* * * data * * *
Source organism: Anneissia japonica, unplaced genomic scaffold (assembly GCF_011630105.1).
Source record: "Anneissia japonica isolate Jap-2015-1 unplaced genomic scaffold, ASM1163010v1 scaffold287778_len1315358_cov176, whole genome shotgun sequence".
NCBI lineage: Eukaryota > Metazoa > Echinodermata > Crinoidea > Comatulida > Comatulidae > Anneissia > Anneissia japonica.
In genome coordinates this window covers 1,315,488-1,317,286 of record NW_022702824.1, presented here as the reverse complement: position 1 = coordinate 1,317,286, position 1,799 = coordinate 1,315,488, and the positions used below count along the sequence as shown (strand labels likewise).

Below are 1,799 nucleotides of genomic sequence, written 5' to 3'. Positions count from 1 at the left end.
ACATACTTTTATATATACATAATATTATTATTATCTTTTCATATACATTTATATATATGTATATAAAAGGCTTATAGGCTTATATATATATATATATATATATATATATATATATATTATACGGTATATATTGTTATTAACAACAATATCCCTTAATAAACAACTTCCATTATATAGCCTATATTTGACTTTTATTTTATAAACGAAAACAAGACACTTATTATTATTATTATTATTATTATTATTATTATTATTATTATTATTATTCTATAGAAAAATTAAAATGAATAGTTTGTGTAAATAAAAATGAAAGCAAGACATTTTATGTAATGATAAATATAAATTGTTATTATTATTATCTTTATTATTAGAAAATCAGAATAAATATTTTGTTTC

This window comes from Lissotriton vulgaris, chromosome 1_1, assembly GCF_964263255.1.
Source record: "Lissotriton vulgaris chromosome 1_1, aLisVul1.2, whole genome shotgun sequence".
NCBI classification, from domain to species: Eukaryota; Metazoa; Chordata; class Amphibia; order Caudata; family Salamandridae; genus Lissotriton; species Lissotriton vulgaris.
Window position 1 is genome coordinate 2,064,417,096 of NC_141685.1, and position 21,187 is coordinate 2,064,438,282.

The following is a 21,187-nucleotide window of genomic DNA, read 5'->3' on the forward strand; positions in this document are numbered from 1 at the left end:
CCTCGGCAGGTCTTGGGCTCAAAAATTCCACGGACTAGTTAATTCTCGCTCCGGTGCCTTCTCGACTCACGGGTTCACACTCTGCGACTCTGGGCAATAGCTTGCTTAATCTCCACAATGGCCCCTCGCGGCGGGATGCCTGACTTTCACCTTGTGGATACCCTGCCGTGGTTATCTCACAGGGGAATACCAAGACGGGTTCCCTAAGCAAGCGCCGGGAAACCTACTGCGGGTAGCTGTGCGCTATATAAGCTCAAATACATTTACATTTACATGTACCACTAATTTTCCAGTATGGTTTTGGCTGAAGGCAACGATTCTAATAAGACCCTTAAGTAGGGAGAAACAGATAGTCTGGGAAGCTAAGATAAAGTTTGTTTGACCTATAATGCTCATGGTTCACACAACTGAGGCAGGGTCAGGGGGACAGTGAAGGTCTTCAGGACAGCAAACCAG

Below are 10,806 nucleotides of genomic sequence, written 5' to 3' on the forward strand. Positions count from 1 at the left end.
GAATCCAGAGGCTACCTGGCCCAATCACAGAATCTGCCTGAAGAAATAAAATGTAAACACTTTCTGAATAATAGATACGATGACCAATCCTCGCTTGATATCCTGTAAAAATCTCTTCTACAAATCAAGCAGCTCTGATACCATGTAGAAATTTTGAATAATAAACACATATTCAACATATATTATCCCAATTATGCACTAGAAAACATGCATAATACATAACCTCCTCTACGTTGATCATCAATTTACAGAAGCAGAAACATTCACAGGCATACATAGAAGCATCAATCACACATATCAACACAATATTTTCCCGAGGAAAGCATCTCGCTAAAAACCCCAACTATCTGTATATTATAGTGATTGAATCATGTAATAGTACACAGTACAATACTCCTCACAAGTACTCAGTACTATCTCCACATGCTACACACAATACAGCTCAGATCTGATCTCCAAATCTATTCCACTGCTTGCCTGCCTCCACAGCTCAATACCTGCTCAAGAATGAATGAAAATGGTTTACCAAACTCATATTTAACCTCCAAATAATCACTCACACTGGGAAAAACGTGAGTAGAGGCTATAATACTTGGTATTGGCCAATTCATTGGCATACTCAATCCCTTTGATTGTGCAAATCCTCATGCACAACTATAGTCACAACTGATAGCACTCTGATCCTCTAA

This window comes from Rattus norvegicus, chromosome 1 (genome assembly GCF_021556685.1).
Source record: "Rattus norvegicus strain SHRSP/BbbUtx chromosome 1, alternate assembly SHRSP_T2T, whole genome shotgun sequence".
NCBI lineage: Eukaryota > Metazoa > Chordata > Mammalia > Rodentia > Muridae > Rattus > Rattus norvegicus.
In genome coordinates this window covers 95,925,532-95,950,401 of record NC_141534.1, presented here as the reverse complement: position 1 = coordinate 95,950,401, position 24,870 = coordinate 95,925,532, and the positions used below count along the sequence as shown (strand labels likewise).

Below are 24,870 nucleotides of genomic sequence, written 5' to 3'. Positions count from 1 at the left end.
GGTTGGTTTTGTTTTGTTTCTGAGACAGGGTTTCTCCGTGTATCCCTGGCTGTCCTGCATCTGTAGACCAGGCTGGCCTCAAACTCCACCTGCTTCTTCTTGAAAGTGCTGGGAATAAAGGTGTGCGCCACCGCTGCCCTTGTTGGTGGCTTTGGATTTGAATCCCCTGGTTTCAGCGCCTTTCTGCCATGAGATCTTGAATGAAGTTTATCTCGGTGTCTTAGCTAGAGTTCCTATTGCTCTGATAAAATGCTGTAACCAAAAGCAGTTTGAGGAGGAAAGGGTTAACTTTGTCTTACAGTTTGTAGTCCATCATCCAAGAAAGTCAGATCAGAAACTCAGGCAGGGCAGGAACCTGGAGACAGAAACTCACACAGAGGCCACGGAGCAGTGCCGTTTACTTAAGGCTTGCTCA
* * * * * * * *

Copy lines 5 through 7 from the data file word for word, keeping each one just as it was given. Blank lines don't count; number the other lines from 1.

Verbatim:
Below are 1,799 nucleotides of genomic sequence, written 5' to 3'. Positions count from 1 at the left end.
ACATACTTTTATATATACATAATATTATTATTATCTTTTCATATACATTTATATATATGTATATAAAAGGCTTATAGGCTTATATATATATATATATATATATATATATATATATATTATACGGTATATATTGTTATTAACAACAATATCCCTTAATAAACAACTTCCATTATATAGCCTATATTTGACTTTTATTTTATAAACGAAAACAAGACACTTATTATTATTATTATTATTATTATTATTATTATTATTATTATTATTATTCTATAGAAAAATTAAAATGAATAGTTTGTGTAAATAAAAATGAAAGCAAGACATTTTATGTAATGATAAATATAAATTGTTATTATTATTATCTTTATTATTAGAAAATCAGAATAAATATTTTGTTTC

This window comes from Lissotriton vulgaris, chromosome 1_1, assembly GCF_964263255.1.